Bud Light Beer
Bud Light Beer
Bud Light Beer was initially introduced as Budweiser Light in 1982 - Bud Light Beer introduction. A “lighter” variant of the regular Budweiser beer, Bud Light has 4.2% ABV pale lager containing 110 calories. Budweiser light is another brainchild of the Busch family. The Busch Family was the pioneer brewery to utilize pasteurization in order to keep the freshness of the beer, which fueled their success in the first years of its business. They also used the artificial refrigeration for beer and the first brewery to use refrigerated railroad cars in order to sustain the beer’s freshness and keep it chilled while being transported. Budweiser was the first brewery to bottle beer extensively for them to send it to outbound markets (Protz.1964).
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Compared to the regular Budweiser, Bud Light beer is projected as a more dynamic beer product. Bud Light’s spectacular packaging entices young adults and sports fans, which is the product’s target market. Bud Light’s market share is comprised by sports enthusiasts, which is comprised of young professionals and teenagers. Bud Light is adamant on marketing the product not only as a beer per se, but as a beverage that shares the passion for sports; that is why Bud Light has always been associated with various sports leagues such as the NBA, NFL, and NHL. Bud Light has sponsored these sports leagues in order to overwhelm its target market of sports enthusiasts. The Budweiser came up with Bud Light in order to bridge the gap between the sports and alcohol. Bud Light was successful in marketing the product to an apt market. The conventional sports enthusiast always has a connection to beer like Bud Light. Anheuser-Busch’s is aware that its market share in the sports world is broad. Furthermore, Bud Light has spearheaded the concept of sports marketing in the beer industry. It should be noted that 75% of Anheuser-Busch’s overall marketing is covered by sports marketing.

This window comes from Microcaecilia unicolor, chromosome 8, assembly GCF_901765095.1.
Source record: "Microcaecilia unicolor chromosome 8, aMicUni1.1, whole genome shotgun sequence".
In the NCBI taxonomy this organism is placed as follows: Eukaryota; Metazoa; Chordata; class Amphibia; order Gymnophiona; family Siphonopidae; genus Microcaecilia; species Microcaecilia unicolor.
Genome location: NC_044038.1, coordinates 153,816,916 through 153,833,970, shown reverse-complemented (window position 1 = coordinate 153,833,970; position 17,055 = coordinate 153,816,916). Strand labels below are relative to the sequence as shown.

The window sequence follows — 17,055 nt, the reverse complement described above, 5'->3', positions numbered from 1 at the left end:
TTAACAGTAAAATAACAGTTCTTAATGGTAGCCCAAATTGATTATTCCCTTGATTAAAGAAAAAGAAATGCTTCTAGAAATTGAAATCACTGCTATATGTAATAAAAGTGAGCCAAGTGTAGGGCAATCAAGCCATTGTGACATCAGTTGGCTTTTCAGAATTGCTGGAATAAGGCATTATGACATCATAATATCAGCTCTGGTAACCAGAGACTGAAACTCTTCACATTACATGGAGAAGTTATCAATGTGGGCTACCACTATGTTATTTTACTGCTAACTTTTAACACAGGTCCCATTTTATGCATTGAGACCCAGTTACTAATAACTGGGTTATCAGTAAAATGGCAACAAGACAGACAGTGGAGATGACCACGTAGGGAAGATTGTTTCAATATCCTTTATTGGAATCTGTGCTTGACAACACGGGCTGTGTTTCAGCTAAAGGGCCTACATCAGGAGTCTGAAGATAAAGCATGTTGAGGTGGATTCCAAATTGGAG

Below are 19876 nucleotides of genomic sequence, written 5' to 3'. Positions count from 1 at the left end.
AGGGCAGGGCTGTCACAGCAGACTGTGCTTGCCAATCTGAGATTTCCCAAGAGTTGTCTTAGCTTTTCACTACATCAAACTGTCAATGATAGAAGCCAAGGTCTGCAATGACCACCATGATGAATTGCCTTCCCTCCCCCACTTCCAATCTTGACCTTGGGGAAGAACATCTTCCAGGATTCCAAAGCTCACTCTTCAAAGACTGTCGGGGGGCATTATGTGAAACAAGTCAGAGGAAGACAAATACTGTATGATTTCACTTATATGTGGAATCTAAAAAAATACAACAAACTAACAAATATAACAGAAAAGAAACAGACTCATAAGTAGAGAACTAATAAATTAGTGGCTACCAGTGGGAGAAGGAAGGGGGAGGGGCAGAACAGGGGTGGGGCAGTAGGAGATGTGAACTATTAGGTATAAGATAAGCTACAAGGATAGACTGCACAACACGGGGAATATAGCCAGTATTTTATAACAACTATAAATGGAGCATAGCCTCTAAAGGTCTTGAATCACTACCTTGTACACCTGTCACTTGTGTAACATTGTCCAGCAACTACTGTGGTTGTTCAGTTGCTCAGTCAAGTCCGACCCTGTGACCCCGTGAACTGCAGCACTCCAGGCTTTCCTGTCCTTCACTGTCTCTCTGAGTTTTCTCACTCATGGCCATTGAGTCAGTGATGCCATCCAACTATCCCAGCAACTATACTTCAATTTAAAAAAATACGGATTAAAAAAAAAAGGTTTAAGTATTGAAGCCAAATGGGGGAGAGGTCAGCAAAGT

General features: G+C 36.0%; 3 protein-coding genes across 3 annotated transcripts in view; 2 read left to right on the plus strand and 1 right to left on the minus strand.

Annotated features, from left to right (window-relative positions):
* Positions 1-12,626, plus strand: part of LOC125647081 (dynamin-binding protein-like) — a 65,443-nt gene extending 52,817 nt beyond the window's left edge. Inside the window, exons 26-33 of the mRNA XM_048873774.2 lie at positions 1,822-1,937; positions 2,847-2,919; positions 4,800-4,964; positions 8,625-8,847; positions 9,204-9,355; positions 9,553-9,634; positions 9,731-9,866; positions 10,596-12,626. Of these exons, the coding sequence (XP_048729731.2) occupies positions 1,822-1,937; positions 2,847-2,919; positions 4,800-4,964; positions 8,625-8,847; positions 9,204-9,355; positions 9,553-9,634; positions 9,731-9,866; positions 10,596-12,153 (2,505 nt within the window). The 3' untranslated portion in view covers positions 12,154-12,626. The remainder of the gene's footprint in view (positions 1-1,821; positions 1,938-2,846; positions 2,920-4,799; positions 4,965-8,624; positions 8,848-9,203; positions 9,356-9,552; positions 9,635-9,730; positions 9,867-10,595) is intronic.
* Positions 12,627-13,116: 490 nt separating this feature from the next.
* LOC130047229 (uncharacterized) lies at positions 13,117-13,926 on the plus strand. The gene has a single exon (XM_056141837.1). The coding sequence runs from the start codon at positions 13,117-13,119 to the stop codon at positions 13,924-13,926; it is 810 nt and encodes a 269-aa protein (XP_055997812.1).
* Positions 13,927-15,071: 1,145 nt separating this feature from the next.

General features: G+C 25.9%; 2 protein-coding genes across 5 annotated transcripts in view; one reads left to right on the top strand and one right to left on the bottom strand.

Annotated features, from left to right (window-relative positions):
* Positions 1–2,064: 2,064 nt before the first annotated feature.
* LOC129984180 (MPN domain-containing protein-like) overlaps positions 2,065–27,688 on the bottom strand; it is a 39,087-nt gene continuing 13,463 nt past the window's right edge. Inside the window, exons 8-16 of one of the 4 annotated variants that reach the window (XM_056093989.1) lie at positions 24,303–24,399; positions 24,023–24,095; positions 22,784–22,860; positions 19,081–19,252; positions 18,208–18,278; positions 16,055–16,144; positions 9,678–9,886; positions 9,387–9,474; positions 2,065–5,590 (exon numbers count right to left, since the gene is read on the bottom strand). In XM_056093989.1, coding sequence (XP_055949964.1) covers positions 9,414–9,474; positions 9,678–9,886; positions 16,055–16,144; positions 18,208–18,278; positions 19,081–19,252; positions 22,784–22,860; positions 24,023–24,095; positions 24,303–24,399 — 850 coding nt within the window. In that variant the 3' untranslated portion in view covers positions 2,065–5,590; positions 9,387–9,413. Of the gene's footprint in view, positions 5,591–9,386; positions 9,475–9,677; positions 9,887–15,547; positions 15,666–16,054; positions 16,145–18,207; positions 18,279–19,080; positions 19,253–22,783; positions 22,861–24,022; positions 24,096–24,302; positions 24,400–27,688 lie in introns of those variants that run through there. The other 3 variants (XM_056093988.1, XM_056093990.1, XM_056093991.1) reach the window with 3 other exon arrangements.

There is a plethora of breweries based in the United States, which engages in the production of malt liquors and beer products. The brewing industry has been purchasing raw materials that consist of malt, barley, and hops in order to manufacture alcoholic beverage to a number of wholesalers, retailers, bars, and hotels. Furthermore, the industry complements establishments that serve beer, ale, and other malt liquors.
New breweries were primarily comprised of beer connoisseurs and entrepreneurs who wanted to penetrate the growing industry of brewery. New breweries generated annual production levels from as low as 5,000 to a high of 100,000 barrels on an annual basis. Thus, labelling these firms as “micro-breweries”, n a holistic perspective; micro-breweries have grown to account for approximately 5-7 percent of the total beer market. These micro-breweries have presented a new business strategy – competing on the basis of innate product specifications against the notion of pricing and advertising. Micro-breweries are expected to be a possible threat to Bud Light by the time it comes up with alternative products for beer products associated with sports (Baron, 2002).
Bud Light has been successful so far in marketing its product to its target market and potential target segments. The Bud Light brand has made the Budweiser Company increase its profit margins with its effective sports marketing; making Bud Light synonymous to sports events, sports leagues, and most importantly – the fans. With this in mind, Bud Light is expected to generate more revenues as it continues to be associated with a plethora of sports leagues.
Budweiser. 2007. History of Budlight. Retrieved February 1, 2008, from Budlight.com
Protz,R. 1951. History of Beers. Encyclopedia of Beers.
Baron, S.(2000). Brewed In America: A History of Beer and Ale in the United States.